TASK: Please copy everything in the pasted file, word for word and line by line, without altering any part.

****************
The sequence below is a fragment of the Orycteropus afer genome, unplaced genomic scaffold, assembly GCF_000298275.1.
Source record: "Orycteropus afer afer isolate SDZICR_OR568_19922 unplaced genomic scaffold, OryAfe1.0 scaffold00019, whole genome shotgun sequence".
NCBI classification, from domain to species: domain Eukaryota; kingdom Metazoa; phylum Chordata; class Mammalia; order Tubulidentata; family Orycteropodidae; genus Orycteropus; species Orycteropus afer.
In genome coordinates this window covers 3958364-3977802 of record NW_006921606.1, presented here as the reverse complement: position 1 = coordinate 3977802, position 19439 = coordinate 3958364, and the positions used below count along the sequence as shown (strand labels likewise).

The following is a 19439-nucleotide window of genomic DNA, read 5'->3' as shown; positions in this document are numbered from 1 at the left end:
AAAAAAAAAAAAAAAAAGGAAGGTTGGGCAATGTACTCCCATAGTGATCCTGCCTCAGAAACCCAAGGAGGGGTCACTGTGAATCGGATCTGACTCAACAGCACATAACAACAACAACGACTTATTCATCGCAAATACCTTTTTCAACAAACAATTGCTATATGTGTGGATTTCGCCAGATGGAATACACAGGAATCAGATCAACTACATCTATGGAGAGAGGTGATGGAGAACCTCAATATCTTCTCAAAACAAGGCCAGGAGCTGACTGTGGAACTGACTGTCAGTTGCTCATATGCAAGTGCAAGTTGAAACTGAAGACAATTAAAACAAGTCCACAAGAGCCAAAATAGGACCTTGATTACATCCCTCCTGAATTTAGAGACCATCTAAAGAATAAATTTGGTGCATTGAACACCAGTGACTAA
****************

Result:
The sequence below is a fragment of the Orycteropus afer genome, unplaced genomic scaffold, assembly GCF_000298275.1.
Source record: "Orycteropus afer afer isolate SDZICR_OR568_19922 unplaced genomic scaffold, OryAfe1.0 scaffold00019, whole genome shotgun sequence".
NCBI classification, from domain to species: domain Eukaryota; kingdom Metazoa; phylum Chordata; class Mammalia; order Tubulidentata; family Orycteropodidae; genus Orycteropus; species Orycteropus afer.
In genome coordinates this window covers 3958364-3977802 of record NW_006921606.1, presented here as the reverse complement: position 1 = coordinate 3977802, position 19439 = coordinate 3958364, and the positions used below count along the sequence as shown (strand labels likewise).

The following is a 19439-nucleotide window of genomic DNA, read 5'->3' as shown; positions in this document are numbered from 1 at the left end:
AAAAAAAAAAAAAAAAAGGAAGGTTGGGCAATGTACTCCCATAGTGATCCTGCCTCAGAAACCCAAGGAGGGGTCACTGTGAATCGGATCTGACTCAACAGCACATAACAACAACAACGACTTATTCATCGCAAATACCTTTTTCAACAAACAATTGCTATATGTGTGGATTTCGCCAGATGGAATACACAGGAATCAGATCAACTACATCTATGGAGAGAGGTGATGGAGAACCTCAATATCTTCTCAAAACAAGGCCAGGAGCTGACTGTGGAACTGACTGTCAGTTGCTCATATGCAAGTGCAAGTTGAAACTGAAGACAATTAAAACAAGTCCACAAGAGCCAAAATAGGACCTTGATTACATCCCTCCTGAATTTAGAGACCATCTAAAGAATAAATTTGGTGCATTGAACACCAGTGACTAA